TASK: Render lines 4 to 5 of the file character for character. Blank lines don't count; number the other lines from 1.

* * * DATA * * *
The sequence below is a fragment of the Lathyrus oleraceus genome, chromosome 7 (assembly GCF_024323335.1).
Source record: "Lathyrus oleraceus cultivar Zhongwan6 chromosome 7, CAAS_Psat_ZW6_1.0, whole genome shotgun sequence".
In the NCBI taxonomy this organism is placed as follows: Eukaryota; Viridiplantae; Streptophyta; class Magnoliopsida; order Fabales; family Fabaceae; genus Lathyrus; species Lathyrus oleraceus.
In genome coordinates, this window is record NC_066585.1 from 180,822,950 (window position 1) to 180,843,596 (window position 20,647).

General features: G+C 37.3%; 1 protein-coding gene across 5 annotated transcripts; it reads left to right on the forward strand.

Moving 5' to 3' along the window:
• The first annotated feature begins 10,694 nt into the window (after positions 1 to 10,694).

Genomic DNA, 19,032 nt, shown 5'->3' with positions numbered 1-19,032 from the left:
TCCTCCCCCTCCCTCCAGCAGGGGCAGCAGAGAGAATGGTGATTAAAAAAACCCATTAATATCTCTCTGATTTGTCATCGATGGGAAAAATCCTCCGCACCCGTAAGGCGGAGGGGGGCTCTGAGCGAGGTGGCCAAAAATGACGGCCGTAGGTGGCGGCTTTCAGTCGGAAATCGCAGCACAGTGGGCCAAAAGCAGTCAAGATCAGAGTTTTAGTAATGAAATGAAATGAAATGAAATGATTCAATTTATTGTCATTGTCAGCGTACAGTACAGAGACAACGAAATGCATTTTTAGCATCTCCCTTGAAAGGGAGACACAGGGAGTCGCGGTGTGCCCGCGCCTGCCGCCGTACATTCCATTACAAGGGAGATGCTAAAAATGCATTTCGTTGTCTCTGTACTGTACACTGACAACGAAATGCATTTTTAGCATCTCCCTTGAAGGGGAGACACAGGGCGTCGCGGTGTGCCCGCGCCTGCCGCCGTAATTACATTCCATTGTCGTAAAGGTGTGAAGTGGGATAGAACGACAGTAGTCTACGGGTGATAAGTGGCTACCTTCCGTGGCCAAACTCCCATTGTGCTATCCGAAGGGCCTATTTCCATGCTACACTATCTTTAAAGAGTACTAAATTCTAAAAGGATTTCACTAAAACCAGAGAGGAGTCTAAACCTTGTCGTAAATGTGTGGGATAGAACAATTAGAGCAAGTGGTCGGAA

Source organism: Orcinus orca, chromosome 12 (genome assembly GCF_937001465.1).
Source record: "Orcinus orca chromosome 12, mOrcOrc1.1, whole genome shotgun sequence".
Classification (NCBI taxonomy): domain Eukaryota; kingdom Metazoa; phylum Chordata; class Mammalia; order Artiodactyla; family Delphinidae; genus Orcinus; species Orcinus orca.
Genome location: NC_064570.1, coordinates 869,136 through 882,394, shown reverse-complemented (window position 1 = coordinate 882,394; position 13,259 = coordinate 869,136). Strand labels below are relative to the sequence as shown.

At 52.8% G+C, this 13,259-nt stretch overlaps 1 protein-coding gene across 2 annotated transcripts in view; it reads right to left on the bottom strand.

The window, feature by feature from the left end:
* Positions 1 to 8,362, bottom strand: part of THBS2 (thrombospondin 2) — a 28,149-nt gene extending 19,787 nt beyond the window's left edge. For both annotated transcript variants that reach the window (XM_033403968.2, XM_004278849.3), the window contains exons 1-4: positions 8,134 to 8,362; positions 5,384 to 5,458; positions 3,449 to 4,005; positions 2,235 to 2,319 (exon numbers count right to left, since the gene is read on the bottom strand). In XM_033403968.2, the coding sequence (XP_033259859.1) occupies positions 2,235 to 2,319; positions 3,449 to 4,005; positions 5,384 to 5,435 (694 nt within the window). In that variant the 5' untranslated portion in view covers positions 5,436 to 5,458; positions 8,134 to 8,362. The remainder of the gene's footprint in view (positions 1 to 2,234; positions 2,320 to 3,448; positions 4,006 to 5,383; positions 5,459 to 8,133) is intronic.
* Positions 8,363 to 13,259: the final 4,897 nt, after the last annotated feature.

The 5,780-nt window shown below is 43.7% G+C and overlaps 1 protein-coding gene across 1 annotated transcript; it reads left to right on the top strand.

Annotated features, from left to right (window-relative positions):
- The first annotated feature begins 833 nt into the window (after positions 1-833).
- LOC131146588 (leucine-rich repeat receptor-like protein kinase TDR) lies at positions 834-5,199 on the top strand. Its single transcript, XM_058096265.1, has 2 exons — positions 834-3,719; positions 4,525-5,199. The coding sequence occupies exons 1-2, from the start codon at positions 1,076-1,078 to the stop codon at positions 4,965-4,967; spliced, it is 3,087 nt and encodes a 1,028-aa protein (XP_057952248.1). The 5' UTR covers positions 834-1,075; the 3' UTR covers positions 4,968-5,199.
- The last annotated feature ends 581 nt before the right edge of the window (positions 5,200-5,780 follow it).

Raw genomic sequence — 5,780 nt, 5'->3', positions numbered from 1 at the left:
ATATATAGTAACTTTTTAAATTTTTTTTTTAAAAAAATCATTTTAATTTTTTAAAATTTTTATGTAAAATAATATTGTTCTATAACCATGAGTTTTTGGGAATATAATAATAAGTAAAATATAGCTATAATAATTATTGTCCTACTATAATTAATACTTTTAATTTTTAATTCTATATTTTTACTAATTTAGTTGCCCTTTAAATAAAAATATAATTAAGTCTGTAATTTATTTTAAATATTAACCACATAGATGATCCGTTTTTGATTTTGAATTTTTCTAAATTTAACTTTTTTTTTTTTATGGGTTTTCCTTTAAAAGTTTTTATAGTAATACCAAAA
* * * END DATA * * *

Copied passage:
In genome coordinates, this window is record NC_066585.1 from 180,822,950 (window position 1) to 180,843,596 (window position 20,647).

General features: G+C 37.3%; 1 protein-coding gene across 5 annotated transcripts; it reads left to right on the forward strand.